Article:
In these examples, healing emerges through a reorientation to time and space. It calls us to look at the process of how we heal in a holistic way. As psychiatric ideas about “neurotransmitter imbalances” prove to be insufficient to describe the general malaise, we have to acknowledge that how we approach our narrative about mental health can have the unintended consequence of further alienating us by explaining away symptoms that are actually situational, and which often emerge as an inner motivator to recalibrate and make some changes. Rather than treating symptoms alone, thinking about time- and space-binding may help us to incorporate the power of art and story, the formation of shared values, and the experience of rites of passage back into our healing efforts, which could prove critical for how we approach mental health in the future.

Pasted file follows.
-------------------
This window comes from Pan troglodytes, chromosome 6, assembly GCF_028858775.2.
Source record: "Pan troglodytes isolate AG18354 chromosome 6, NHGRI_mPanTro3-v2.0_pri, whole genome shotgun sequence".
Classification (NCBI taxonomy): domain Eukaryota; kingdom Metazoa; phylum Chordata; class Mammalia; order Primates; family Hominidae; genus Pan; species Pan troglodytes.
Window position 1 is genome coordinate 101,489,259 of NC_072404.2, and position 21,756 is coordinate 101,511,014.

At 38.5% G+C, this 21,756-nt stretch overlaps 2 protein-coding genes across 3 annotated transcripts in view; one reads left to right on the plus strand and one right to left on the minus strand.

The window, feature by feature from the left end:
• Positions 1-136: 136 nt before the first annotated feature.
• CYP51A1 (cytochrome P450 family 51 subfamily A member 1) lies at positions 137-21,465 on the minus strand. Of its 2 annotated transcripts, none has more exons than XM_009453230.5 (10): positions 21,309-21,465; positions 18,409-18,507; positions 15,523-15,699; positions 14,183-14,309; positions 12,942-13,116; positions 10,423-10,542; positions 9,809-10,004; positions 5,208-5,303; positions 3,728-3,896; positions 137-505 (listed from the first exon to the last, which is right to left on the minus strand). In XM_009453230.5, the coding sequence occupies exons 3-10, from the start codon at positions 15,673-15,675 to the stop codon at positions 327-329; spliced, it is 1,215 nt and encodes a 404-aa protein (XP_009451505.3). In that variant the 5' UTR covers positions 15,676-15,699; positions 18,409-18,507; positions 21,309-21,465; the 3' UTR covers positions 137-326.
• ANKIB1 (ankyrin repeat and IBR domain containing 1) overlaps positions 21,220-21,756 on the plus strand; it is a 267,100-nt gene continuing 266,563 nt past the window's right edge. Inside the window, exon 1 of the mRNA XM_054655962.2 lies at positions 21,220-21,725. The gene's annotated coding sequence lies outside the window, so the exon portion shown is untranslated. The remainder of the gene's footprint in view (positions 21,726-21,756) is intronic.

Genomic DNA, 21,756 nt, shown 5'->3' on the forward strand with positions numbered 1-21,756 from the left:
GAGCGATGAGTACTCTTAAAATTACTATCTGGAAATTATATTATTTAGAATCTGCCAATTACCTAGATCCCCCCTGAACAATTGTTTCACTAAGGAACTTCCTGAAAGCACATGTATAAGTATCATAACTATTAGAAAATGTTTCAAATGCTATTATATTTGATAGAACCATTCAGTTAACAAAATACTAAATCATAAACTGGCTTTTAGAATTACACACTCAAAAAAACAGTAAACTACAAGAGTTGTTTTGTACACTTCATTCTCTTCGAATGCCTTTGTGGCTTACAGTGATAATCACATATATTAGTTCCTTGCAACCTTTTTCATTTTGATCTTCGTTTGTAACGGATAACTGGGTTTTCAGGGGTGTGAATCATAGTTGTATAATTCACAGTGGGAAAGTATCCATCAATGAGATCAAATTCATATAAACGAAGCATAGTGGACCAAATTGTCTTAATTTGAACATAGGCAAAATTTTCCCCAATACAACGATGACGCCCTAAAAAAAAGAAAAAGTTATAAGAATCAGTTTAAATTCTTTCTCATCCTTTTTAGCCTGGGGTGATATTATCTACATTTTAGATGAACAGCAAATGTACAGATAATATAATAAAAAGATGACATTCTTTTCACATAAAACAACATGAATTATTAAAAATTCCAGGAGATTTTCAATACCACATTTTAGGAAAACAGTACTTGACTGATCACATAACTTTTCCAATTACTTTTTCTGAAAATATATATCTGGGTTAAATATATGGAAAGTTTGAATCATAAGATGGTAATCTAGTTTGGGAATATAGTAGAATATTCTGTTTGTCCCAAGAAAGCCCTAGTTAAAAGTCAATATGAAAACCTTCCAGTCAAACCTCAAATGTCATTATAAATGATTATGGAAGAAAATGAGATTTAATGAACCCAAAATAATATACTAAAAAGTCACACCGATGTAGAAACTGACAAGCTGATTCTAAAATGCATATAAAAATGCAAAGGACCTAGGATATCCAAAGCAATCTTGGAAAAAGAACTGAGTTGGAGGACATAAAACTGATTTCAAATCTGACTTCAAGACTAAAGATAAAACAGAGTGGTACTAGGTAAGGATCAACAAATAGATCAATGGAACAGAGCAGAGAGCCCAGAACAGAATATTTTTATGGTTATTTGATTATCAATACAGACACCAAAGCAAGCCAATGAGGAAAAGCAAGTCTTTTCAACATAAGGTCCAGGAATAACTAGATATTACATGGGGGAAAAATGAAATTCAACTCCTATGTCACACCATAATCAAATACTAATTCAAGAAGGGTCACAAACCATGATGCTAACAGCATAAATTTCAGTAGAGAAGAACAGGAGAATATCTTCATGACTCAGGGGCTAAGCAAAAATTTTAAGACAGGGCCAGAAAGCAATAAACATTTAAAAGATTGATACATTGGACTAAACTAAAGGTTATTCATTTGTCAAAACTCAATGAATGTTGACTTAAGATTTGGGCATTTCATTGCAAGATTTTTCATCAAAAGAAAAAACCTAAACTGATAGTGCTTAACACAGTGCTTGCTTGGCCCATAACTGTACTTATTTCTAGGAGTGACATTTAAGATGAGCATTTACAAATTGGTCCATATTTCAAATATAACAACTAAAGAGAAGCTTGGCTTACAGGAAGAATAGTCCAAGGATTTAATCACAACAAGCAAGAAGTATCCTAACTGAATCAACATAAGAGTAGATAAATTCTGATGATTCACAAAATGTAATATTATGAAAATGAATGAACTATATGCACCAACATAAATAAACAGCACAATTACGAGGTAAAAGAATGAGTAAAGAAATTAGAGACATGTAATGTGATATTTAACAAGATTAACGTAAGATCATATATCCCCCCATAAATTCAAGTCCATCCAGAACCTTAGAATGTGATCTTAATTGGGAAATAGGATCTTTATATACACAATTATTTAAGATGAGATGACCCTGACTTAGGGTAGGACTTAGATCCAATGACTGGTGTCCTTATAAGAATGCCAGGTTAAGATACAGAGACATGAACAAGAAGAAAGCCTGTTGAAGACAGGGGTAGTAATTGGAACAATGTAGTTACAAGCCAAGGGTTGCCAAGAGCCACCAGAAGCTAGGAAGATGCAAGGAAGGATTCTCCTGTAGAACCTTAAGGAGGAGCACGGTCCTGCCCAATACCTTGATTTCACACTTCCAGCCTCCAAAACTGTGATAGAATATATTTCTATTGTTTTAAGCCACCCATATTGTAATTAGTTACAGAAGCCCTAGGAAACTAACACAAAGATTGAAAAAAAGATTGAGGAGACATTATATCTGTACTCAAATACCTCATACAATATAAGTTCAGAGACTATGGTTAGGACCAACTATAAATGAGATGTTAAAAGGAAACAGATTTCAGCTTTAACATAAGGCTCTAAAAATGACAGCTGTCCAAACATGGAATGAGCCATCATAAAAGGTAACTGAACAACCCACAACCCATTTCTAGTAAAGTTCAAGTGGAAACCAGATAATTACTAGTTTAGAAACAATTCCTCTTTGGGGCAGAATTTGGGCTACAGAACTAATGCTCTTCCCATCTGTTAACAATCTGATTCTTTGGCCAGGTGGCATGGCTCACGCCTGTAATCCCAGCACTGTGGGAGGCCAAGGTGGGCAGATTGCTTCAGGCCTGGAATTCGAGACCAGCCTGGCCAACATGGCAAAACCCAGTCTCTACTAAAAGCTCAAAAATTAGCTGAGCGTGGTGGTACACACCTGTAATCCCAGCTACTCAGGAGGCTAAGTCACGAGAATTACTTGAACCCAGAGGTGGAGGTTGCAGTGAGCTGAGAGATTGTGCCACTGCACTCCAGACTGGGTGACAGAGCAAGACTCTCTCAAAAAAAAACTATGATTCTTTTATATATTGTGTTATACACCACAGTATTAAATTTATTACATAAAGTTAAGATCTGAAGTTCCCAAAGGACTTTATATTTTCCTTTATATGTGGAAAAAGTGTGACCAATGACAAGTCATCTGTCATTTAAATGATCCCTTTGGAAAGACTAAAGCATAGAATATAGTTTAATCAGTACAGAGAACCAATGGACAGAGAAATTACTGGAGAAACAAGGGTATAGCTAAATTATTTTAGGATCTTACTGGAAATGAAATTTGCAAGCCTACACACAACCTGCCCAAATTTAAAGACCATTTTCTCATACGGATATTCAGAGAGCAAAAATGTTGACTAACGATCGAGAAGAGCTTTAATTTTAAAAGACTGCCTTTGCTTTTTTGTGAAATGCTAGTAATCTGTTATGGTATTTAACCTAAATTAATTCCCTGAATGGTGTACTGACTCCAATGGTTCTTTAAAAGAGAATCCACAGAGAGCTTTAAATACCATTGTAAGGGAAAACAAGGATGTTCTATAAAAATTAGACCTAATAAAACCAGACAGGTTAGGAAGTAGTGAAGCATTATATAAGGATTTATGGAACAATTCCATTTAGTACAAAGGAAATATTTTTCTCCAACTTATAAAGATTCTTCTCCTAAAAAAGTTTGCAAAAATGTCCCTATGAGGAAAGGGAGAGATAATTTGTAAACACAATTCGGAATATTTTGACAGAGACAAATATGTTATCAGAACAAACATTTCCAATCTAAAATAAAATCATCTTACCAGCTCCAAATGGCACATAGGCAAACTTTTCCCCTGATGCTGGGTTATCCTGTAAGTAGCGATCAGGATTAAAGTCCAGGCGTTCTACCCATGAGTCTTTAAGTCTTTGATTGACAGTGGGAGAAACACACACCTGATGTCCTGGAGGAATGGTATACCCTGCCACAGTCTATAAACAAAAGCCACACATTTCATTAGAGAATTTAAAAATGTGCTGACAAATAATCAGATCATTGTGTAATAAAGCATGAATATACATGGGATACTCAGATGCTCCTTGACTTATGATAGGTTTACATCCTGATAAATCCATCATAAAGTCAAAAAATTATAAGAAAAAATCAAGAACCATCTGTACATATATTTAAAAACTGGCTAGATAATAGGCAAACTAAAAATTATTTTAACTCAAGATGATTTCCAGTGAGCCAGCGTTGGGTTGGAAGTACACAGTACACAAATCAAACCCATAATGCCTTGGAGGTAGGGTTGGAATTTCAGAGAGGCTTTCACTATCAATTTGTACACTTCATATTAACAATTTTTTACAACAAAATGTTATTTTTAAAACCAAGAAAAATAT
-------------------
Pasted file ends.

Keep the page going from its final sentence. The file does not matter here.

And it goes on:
Fernandez, J. W. Bwiti: An Ethnography of the Religious Imagination in Africa. Princeton, NJ: Princeton University Press, 1982.

Fernandez, J. W., and Fernandez, R. L. “Chapter 13 “Returning to the Path”: The Use of Iboga[ine] in an Equatorial African Ritual Context and the Binding of Time, Space, and Social Relationships.” The Alkaloids: Chemistry and Biology 56 (2001): 235–47.

Koryzbski, A. Time-Binding: The General Theory. Lakeville, CT: Institute of General Semantics, 1949.


About the Contributor 

Jonathan Dickinson is the cofounder and CEO of Ambio Life Sciences, which operates ibogaine clinics for addiction, traumatic brain injury, and other treatments. He is also initiated into Dissoumba/Fang and Ngonde Missoko branches of Bwiti in Gabon. Learn more at


Image Credit

Victoria Topping is a multimedia artist from the United Kingdom. Her color-saturated, psychedelic, heavily layered collages are inspired by music, flora and fauna, and retro ephemera, but the golden thread that binds all of her work together is a sense of unadulterated joy. @victoriatoppingstudio